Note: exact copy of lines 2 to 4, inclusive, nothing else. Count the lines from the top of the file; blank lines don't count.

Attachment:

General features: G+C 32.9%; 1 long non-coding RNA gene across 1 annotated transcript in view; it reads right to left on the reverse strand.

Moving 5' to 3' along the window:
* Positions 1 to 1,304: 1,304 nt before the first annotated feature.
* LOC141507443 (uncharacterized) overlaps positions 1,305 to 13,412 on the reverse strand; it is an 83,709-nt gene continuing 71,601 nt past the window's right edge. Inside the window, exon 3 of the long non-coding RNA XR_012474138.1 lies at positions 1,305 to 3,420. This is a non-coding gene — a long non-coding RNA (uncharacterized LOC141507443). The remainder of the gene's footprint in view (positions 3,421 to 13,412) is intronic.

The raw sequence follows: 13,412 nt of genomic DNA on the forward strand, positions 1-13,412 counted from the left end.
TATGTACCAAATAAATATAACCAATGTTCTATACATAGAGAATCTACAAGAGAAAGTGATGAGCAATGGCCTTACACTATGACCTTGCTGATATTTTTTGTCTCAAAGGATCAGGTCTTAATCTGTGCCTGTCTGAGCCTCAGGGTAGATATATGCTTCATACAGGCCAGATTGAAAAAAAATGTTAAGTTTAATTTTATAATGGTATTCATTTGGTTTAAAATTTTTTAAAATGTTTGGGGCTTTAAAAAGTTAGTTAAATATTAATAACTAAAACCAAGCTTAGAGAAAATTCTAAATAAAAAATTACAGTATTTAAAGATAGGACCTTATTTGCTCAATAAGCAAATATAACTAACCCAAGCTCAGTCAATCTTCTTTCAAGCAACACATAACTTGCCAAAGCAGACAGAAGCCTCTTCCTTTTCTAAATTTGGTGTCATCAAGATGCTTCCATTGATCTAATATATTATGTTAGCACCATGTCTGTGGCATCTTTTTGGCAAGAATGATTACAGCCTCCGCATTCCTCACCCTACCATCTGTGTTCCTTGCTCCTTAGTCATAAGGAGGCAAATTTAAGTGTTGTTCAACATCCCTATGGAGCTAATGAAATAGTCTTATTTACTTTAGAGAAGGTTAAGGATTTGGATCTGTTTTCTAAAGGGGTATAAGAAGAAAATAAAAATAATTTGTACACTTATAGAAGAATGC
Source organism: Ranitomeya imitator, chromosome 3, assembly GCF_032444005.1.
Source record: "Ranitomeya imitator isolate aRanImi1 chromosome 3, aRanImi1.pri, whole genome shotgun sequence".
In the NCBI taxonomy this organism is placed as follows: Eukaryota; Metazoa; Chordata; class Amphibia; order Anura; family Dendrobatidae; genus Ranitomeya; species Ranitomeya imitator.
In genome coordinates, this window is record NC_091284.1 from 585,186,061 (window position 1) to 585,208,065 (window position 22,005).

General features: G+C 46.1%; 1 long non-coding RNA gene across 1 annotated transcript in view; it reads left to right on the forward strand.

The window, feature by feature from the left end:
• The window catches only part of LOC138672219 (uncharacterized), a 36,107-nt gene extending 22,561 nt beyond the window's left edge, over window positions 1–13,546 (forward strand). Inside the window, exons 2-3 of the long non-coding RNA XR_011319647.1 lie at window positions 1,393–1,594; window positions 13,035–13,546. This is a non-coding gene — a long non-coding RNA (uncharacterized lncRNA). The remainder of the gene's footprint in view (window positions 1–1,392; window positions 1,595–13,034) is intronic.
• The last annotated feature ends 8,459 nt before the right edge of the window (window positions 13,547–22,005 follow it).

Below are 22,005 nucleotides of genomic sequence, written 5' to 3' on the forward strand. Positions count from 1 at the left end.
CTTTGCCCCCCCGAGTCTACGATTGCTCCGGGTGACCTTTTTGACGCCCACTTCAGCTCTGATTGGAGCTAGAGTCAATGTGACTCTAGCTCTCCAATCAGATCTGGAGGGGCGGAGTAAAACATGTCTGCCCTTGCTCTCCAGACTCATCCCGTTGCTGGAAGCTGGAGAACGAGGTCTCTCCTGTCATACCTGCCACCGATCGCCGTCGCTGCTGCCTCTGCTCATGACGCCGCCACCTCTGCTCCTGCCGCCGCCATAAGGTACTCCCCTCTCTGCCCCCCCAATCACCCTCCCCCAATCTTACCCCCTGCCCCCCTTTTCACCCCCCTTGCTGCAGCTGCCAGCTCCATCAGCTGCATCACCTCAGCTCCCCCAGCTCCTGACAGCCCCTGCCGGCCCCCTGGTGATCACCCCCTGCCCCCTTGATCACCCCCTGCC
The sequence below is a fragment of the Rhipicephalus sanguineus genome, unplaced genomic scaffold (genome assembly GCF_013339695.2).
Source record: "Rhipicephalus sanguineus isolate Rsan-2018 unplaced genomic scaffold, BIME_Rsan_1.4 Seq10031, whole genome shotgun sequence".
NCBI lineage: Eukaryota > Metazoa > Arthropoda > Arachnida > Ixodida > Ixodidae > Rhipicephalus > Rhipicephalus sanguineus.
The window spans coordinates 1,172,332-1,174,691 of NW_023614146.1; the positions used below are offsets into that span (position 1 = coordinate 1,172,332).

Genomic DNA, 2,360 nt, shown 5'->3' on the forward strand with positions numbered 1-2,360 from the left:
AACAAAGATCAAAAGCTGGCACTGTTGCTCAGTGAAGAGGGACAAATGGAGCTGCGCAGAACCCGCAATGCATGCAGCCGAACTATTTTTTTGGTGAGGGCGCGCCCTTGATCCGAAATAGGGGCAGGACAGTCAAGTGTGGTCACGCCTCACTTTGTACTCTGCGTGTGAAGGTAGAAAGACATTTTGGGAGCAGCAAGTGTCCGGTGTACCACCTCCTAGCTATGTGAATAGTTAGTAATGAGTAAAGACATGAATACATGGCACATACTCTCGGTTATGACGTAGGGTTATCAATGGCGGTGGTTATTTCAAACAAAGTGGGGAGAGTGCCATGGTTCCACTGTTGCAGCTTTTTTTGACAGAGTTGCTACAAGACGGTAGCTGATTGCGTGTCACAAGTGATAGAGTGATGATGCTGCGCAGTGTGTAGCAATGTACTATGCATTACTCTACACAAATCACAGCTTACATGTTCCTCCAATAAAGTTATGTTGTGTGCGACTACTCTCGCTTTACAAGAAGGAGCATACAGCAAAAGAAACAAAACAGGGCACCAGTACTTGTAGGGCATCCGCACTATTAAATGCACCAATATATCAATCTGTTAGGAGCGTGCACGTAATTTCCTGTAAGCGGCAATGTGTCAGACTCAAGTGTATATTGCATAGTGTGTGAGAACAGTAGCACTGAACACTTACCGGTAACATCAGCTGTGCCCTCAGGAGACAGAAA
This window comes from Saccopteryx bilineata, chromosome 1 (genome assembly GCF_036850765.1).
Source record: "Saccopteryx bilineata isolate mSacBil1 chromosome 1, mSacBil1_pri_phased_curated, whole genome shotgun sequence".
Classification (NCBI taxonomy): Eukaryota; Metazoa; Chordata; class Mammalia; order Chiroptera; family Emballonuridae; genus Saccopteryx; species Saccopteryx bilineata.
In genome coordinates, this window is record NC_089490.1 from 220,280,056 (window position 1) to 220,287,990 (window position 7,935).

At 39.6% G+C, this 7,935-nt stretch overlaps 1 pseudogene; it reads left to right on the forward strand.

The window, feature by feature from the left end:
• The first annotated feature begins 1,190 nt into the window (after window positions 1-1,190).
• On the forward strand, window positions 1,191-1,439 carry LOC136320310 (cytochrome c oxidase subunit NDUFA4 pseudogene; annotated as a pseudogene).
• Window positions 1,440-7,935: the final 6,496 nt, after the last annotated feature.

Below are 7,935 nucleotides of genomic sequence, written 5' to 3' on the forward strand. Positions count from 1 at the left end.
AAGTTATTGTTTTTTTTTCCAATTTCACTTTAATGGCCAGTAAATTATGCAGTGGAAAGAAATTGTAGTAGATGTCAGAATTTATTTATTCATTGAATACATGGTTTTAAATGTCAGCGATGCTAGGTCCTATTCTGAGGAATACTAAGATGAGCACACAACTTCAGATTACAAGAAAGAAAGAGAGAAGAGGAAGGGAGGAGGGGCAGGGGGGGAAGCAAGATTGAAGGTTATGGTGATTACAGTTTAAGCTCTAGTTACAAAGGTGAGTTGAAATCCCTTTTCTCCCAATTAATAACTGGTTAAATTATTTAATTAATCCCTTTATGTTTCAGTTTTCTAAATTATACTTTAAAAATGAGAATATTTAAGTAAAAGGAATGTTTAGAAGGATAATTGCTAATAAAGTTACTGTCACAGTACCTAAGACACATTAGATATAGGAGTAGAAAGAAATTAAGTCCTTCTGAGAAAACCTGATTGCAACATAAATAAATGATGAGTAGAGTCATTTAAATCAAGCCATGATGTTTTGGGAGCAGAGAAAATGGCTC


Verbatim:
Moving 5' to 3' along the window:
* Positions 1 to 1,304: 1,304 nt before the first annotated feature.
* LOC141507443 (uncharacterized) overlaps positions 1,305 to 13,412 on the reverse strand; it is an 83,709-nt gene continuing 71,601 nt past the window's right edge. Inside the window, exon 3 of the long non-coding RNA XR_012474138.1 lies at positions 1,305 to 3,420. This is a non-coding gene — a long non-coding RNA (uncharacterized LOC141507443). The remainder of the gene's footprint in view (positions 3,421 to 13,412) is intronic.